Sony/Columbia’s new Jonathan Liebesman directed disaster movie Battle: Los Angeles centres on a series of striking visual effects from Cinesite. The VFX giant created many of the film’s intricately detailed battle sequences as well as the Commander Alien character.
The Dawn Treader arrives at its first port of call, Lone Island, which consisted of Australian plate photography enhanced with digital matte paintings and environment work supplied by Cinesite and the production’s in-house visual effects team. The crew disembarks at the quayside, constructed as a partial set in Brisbane, which Cinesite matte painter Sevendalino Khay enhanced with CG set extensions.
One of the magical elements of the latest Narnia film, The Voyage of the Dawn Treader, is a menacing green mist that preys on characters' vulnerabilities and takes advantage of their weaknesses and desires. As one character puts it, “It seeks to corrupt all goodness – to steal the light from this world.” It fell to Cinesite to figure out how to do justice to that idea, combining realistic simulations of the mist with subtle performance-animation aspects that would bring the smoky tentacles to life.
Lord Voldemort’s snake-like nose was one of Cinesite’s key effects on Deathly Hallows: Part 1, replacing the real nose of actor Ralph Fiennes in 46 shots. On set Fiennes played the scene with 16 tracking markers applied via a mould. “It was a latex mask that had holes cut in it and they would put the markers though that so that they were always in the same place,” explained Cinesite 2D supervisor Andy Robinson. “That enabled the trackers to line up the head a lot better.” HDRs of the scene were also captured and a texture shoot of Fiennes' head gave Cinesite polarised and unpolarised images to derive both bump and spec passes for the face.
Cinesite completed 93 shots for Harry Potter and the Deathly Hallows: Part 1, including Lord Voldemort’s snake-like nose, the ghost of Dumbledore and a Patronus doe. The most challenging involved replacing Ralph Fiennes' nose area with Lord Voldemort’s CG snake-like snout, which extended from between the eyebrows to the upper lip using Maya, RenderMan, PFTrack, 3de and Nuke.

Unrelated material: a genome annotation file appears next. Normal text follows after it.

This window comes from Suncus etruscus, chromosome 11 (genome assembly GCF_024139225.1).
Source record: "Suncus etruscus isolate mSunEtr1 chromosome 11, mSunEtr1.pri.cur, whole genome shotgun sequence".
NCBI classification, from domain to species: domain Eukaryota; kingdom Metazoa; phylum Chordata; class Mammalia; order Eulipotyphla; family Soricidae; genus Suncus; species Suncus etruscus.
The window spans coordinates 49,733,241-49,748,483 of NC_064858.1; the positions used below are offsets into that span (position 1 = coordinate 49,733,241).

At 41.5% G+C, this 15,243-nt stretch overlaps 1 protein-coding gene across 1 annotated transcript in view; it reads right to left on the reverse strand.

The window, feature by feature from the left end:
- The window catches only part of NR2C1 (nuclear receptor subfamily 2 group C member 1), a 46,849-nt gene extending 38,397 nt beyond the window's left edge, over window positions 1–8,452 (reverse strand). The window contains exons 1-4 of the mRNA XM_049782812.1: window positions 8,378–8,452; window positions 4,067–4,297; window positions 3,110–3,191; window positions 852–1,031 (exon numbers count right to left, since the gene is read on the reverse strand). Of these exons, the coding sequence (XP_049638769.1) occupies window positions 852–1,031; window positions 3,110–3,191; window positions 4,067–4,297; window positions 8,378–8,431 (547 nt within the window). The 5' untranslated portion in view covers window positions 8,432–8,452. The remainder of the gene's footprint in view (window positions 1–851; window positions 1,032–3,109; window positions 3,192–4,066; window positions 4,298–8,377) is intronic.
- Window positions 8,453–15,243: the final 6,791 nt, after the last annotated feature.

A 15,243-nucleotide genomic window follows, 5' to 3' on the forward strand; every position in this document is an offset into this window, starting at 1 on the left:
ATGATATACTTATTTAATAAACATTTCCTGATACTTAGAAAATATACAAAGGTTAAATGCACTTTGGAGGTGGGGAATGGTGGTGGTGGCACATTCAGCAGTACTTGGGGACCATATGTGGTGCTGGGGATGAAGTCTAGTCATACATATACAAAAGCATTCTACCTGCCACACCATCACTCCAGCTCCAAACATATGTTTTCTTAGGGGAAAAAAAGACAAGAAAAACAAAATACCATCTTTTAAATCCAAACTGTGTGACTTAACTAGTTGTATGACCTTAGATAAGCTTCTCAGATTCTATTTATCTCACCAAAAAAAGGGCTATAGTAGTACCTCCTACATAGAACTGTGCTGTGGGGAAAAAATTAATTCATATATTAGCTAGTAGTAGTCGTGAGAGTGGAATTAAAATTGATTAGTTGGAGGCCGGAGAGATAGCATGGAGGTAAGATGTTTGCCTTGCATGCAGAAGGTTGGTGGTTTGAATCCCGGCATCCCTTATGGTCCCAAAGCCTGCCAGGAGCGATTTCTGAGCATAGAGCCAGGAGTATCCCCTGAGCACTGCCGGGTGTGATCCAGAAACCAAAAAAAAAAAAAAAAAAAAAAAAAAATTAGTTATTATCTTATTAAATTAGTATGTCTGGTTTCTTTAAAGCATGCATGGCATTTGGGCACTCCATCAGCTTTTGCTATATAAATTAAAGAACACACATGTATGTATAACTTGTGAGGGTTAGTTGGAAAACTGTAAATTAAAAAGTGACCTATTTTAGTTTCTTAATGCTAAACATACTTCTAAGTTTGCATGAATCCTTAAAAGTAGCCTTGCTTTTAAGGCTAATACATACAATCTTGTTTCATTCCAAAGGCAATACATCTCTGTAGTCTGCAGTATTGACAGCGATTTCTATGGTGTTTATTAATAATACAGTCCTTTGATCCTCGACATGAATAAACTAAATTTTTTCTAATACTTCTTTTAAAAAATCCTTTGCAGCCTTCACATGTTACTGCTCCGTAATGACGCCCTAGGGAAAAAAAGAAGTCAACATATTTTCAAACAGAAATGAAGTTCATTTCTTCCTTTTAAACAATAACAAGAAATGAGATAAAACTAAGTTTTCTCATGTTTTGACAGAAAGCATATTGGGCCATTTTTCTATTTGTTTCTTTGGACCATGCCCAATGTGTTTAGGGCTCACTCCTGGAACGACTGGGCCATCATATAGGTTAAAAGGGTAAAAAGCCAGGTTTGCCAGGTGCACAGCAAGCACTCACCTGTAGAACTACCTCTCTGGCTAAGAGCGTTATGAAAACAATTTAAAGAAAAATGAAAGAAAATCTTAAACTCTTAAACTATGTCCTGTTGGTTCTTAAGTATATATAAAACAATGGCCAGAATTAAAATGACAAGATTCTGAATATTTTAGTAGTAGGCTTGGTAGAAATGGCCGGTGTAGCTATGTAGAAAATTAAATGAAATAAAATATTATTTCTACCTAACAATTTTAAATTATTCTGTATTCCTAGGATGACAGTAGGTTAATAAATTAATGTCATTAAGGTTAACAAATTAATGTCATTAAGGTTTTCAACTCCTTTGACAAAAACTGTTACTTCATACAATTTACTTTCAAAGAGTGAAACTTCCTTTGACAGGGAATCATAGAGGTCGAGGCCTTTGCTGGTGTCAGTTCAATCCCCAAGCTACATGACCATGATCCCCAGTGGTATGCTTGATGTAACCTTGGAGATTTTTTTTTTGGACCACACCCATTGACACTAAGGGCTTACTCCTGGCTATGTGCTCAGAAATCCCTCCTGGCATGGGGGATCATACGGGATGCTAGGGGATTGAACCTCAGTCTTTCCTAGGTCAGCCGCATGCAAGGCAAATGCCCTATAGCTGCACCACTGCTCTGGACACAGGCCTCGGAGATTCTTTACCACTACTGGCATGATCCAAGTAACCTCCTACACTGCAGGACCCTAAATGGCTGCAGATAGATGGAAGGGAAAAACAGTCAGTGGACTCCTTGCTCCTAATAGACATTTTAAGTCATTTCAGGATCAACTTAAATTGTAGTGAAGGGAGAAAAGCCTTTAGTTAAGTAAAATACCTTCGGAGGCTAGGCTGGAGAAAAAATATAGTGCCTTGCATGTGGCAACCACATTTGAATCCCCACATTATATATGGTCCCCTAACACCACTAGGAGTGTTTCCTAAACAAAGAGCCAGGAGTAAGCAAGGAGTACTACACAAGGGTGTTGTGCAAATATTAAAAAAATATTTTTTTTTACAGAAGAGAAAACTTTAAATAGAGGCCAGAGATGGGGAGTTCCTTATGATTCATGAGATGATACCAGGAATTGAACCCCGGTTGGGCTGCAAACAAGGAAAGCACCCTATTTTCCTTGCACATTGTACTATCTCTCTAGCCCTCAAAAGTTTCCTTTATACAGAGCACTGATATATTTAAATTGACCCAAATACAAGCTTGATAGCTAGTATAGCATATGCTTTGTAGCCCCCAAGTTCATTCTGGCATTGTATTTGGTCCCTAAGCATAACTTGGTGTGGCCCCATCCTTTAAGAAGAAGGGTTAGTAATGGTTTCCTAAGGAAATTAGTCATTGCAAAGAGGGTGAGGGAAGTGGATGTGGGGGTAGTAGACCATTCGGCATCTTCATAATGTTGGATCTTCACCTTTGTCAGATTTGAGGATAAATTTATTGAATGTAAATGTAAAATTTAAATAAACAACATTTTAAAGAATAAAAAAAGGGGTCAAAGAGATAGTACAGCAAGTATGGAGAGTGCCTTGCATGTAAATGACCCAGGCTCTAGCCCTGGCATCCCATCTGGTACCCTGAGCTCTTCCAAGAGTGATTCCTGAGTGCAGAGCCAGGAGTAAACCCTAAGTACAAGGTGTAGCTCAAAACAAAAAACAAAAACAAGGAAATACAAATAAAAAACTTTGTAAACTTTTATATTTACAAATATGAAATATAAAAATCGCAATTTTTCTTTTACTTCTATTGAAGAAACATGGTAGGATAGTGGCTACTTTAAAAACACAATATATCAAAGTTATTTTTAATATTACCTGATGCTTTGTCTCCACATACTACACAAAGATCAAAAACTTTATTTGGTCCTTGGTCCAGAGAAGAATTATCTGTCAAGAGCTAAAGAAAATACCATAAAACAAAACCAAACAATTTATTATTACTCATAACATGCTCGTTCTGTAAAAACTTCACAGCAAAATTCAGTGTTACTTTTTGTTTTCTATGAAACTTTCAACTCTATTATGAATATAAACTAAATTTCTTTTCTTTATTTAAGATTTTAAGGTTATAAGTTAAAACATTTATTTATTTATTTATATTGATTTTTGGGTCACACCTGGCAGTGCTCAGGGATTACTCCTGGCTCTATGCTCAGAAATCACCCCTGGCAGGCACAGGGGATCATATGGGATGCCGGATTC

Following its CG work on Beverly Hills Chihuahua and Underdog, Cinesite is back making dogs talk for Marmaduke, completing 650 VFX shots giving 10 live-action dogs the power of speech.
Fox’s big-screen adaptation of Marmaduke (based on the long-running comic strip) goes further in its hybrid animation approach than Beverly Hills Chihuahua or other canine movies.
Cinesite served as one of the lead visual effects houses on the 20th Century Fox feature Marmaduke, which opened in theatres last month. The live-action film is based on the comic strip and centres around a Great Dane, voiced by Owen Wilson, and the animal friends he makes when his family moves to a new city.
Sue Rowe, Visual Effects Supervisor for Cinesite, was on set throughout the shoot in Morocco and later at Pinewood Studios, collecting data for her team and preparing how they would handle the tasks they had been awarded, comprising 280 shots. The shoot ran from the end of August and into December. “Although the art department had provided quite adequate sets in many cases Director Mike Newell and Producer Jerry Bruckheimer came back from reviewing the footage wanting the whole production to be more, bigger and better. Can we add a couple of hundred buildings? Have a grander palace? Can that camera’s helicopter move swing even wider?” said Sue.
As Dastan and Tamina journey through sixth-century Persia on their mission to save the Sands of Time, they travel through two cities, which house several action sequences.
Simon Stanley-Clamp on creating fearsome beasts for the re-make of Clash of The Titans.
Duncan Evans travels to darkest Soho to talk about Cinesite’s work on big-budget Hollywood film Clash of The Titans
What was the biggest creative challenge you faced on Clash of the Titans? And what noteworthy surprise or surprises arose (a lesson learned or an unexpected discovery) during the course of the project?